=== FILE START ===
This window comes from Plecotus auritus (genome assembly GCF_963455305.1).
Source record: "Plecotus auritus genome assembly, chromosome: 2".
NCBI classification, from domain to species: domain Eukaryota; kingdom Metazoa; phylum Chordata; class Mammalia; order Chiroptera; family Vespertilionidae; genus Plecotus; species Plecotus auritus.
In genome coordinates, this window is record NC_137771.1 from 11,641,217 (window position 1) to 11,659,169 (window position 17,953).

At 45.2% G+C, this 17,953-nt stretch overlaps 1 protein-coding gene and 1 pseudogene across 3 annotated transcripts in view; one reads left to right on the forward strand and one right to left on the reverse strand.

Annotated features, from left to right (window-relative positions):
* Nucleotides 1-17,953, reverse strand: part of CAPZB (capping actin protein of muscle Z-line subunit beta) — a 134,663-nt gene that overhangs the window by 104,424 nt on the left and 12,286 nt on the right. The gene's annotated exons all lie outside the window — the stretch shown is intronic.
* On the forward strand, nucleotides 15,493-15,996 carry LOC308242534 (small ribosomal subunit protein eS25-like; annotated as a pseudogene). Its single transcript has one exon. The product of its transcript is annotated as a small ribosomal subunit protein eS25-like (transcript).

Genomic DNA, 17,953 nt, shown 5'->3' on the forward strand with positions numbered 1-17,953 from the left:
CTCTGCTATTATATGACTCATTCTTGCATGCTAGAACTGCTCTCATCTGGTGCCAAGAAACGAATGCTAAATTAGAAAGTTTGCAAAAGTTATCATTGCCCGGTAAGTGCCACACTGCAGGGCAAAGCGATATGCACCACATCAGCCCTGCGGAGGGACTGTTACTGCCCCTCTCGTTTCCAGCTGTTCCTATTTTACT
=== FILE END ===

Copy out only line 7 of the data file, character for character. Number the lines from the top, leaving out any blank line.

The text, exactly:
* Nucleotides 1-17,953, reverse strand: part of CAPZB (capping actin protein of muscle Z-line subunit beta) — a 134,663-nt gene that overhangs the window by 104,424 nt on the left and 12,286 nt on the right. The gene's annotated exons all lie outside the window — the stretch shown is intronic.